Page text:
KernelCompiling

Recompiling the Linux-kernel for the Xbox

Special thanks to all the normal Linux kernel guys (without them, there'd be no Linux), the Xbox Linux kernel developers, then the IRC guys- maxx_22, dmp, bendy24, FluFF, Ubernoob, and El_Platto- thx for all the help and testing.

Corrected and updated to be accurate as of 13/02/2004 by CRC (from IRC of course).
Also updated by Zepman as of 01-may-2004 (Sorry, CRC... but this almost 'needs' to be updated).

Requirements

The kernel 2.4.24 with the latest CVS tree is currently needed if you want to use the video on an Xbox 1.4 or 1.5.
[WWW] Xbox-Scene has a good version detection how-to if you don't know what type of Xbox you have.

Current Video Status

TV Encoder Chip

Mode

NTSC

PAL

Conexant (v1.0-1.3 mainboards)

Composite

Working

Working

S-Video

Working

HDTV

Working

RGB SCART

Working

VGA

Working

Focus (v1.4-1.5 mainboards)

Composite

Working

Working

S-Video

Working

HDTV

Working

RGB SCART

Working

VGA

Unknown

If you test this on something that is listed as Unknown, please visit us on IRC and inform CRC or dmp of your findings.

Overview

The actual steps

Obtain the kernel source

[WWW] http://www.kernel.org/pub/linux/kernel/v2.4/linux-2.4.26.tar.gz
(note: gzip is not the best version available to users with slower internet connections. Go to kernel.org for the smaller .bz2 version.)
To do this under Xbox Linux, the download-utility called 'wget' is a good choice.

Go to /usr/src by typing:
cd /usr/src

Now, download the kernel by typing:
wget http://www.kernel.org/pub/linux/kernel/v2.4/linux-2.4.26.tar.gz 

Extract the source

tar zxvf linux-2.4.26.tar.gz
ln -s linux-2.4.26 linux

NOTE: The last step is for compatibility. Some programs automatically look in /usr/src/linux for the source code of the kernel.

Obtain the CVS code

cvs -d:pserver:anonymous:@cvs.sourceforge.net:/cvsroot/xbox-linux checkout kernel 

NOTE: Sometimes, CVS may not work properly - if you get a non-working copy, a known working copy can be downloaded [WWW] here.
Warning: This information may be outdated.

NOTE2: If you want to use my kernel config, which is more stripped down than the default, and should be suitable for most people, you can download [WWW] my .config and save it as .config in /usr/src/linux-2.4.26
Warning: This information may be outdated.

You might want to checkout a stable tagged version of the kernel. This will give you an older snapshot of the CVS. Only do this if you want to use it for historical reasons. Most people will want to skip this bit. To do this for the kernel 2.4.25 do this:
cvs -d:pserver:anonymous@cvs.sourceforge.net:/cvsroot/xbox-linux checkout
Warning: This information may be outdated.

CVS Patching

You need to copy the CVS code over to the kernel directory. If you're asked to overwrite, confirm.
cp -rf kernel/* linux-2.4.26

Now get to the linux-2.4.26 directory.
cd linux-2.4.26

Use the xbox config file

There are two ways you can do this.

1) The easy way: Type cp kernel.config .config

or

2) enter make menuconfig and load the kernel.config file in the menu.

Note for Xebian 1.0.2-users

Somehow, the kernel seems broken when compiled with Xebian 1.0.2. It is still a bit unknown why this happens, but it is fixable. (Thanks to dmp and gimli for this fix)

cp Makefile /tmp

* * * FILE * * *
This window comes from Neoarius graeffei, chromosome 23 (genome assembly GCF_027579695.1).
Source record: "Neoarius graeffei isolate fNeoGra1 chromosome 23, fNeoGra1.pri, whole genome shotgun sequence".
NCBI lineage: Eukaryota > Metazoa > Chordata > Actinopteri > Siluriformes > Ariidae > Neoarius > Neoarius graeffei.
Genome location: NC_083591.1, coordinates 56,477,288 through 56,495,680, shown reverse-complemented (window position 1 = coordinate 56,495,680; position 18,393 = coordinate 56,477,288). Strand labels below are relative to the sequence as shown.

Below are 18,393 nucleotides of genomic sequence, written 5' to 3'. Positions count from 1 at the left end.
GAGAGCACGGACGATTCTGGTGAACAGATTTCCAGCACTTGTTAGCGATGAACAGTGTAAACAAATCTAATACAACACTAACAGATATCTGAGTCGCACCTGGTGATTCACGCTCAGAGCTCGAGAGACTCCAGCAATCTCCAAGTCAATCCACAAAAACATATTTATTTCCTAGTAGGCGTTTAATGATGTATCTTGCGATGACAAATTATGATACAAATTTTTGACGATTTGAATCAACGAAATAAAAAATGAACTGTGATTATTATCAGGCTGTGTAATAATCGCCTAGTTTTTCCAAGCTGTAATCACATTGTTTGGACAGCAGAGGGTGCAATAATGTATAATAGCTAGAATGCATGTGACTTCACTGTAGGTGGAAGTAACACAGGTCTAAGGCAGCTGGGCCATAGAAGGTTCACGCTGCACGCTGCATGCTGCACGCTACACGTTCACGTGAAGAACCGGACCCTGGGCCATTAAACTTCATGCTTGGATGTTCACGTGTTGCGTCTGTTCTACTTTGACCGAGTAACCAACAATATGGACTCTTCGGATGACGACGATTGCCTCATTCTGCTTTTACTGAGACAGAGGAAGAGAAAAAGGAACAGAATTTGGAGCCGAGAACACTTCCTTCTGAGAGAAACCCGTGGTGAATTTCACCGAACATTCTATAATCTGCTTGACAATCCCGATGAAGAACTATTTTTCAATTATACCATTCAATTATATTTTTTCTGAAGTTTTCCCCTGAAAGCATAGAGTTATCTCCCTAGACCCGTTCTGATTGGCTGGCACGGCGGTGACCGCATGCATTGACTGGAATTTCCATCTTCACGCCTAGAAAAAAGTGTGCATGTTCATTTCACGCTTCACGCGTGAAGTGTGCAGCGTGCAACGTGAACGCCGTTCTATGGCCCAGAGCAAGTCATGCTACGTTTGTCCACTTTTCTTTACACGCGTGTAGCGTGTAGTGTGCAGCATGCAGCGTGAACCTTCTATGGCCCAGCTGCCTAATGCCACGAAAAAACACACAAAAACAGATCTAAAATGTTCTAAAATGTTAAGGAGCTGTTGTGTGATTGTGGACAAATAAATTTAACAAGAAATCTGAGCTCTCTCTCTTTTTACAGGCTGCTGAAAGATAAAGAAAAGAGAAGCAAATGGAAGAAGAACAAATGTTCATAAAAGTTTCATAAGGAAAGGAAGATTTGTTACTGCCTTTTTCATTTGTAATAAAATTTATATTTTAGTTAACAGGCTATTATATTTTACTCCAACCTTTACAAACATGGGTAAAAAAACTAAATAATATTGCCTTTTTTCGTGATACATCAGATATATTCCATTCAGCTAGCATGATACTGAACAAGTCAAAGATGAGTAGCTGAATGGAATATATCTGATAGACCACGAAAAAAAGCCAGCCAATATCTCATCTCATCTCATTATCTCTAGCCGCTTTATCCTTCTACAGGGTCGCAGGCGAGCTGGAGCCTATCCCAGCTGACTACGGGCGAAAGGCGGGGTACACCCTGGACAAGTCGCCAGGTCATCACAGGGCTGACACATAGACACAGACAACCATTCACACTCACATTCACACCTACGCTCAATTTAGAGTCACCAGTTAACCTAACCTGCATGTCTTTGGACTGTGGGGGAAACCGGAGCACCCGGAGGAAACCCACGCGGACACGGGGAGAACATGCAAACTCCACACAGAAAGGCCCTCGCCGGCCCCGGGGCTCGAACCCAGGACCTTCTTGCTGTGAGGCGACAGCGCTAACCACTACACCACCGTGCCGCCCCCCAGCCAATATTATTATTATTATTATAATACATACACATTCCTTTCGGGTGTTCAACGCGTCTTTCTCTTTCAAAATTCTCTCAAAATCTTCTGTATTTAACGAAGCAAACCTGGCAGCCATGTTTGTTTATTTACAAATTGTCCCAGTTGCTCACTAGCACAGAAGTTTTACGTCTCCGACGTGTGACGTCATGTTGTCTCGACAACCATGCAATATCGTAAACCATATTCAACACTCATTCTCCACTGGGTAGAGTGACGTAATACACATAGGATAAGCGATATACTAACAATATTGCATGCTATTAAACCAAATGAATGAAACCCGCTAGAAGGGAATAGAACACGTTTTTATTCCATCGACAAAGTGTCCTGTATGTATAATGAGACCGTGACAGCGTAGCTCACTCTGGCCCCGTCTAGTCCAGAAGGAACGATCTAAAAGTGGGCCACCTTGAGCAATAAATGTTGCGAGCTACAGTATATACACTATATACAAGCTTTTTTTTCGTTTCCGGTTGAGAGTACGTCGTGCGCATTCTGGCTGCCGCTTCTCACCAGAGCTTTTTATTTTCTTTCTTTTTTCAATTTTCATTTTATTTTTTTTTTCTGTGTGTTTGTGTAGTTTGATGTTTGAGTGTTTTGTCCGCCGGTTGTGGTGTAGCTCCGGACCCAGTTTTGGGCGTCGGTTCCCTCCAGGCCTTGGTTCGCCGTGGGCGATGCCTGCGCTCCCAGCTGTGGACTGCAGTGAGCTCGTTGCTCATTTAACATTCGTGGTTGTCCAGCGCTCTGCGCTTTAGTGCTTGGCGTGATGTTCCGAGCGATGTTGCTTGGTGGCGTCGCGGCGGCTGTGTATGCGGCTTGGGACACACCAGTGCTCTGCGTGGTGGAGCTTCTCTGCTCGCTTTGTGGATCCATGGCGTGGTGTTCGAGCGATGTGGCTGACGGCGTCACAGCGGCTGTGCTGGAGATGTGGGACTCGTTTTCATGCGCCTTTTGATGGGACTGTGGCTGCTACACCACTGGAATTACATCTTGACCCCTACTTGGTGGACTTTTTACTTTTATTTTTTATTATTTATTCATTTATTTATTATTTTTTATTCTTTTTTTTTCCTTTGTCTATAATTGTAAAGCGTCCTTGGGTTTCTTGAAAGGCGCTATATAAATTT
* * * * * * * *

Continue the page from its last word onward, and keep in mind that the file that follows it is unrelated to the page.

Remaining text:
sed '/gcc/s//gcc-3.2/g' /tmp/Makefile > Makefile

Now the kernel will be compiled with GCC 3.2 instead of GCC 2.95. Remember, this is a workaround.

Check for New Options

Sometimes the developers introduce new options in the kernel or drivers. To keep your current config file settings and get a chance to configure any newly introduced options do a:

make oldconfig

If there are any new options you will be prompted to make a selection. If not, you'll see lots of "stuff" scroll by, and then you'll be back to the shell prompt. Either way, your "old" selections will still be intact, and any new features will be configured.

Kernel Compiling

Here's the actual compiling. Make sure you don't get errors. If you do, ask our good friends at #xbox-linux for help.

make dep
make bzImage
make modules
make modules_install

Post-Install stuff

Now, you need to copy the kernel somewhere. The kernel is located within the kernel directory under arch/i386/boot/bzImage. Remember to keep your old kernel and the ability to boot to it.

For users booting Xebian from CD

Using Xebian and booting off e:\, I extracted the coresponding boot CD, replaced vmlinuz with bzImage, and converted the directory back into an ISO. From Linux, the command mkisofs -r -J -udf -o foo.iso /bar will create an ISO named foo.iso out of the contents of /bar.

For font-hack/MechAssault-exploit Xebian users

Copying anything to /boot won't help you. The kernel is saved directly on the FATX partition (E:, in a directory called 'debian'). So we need to mount the FATX-partition, make a backup of the old kernel and overwrite the existing one with the one you compiled. Sounds easy? It is.

Mounting E:\ :
mkdir /mnt/e
mount /dev/hda50 /mnt/e

Making a backup of the old kernel:
cp /mnt/e/debian/vmlinuz /mnt/e/debian/vmlinuz.old

Copying the kernel you compiled over the old kernel:
cp /usr/src/linux-2.4.26/arch/i386/boot/bzImage /mnt/e/debian/vmlinuz

Making sure everything is saved and secured:
sync;sync
umount /mnt/e

Now reboot and your freshly compiled kernel should load up. If anything goes wrong, you can restore the old kernel with Emergency Linux.

For other distributions

This is partially disto-dependant. It may differ greatly.

Fixing the Alsa sound drivers to run on 2.4.26

Check out the AlsaCompile wiki page.

last edited 2004-05-26 15:27:30 by a80-126-147-222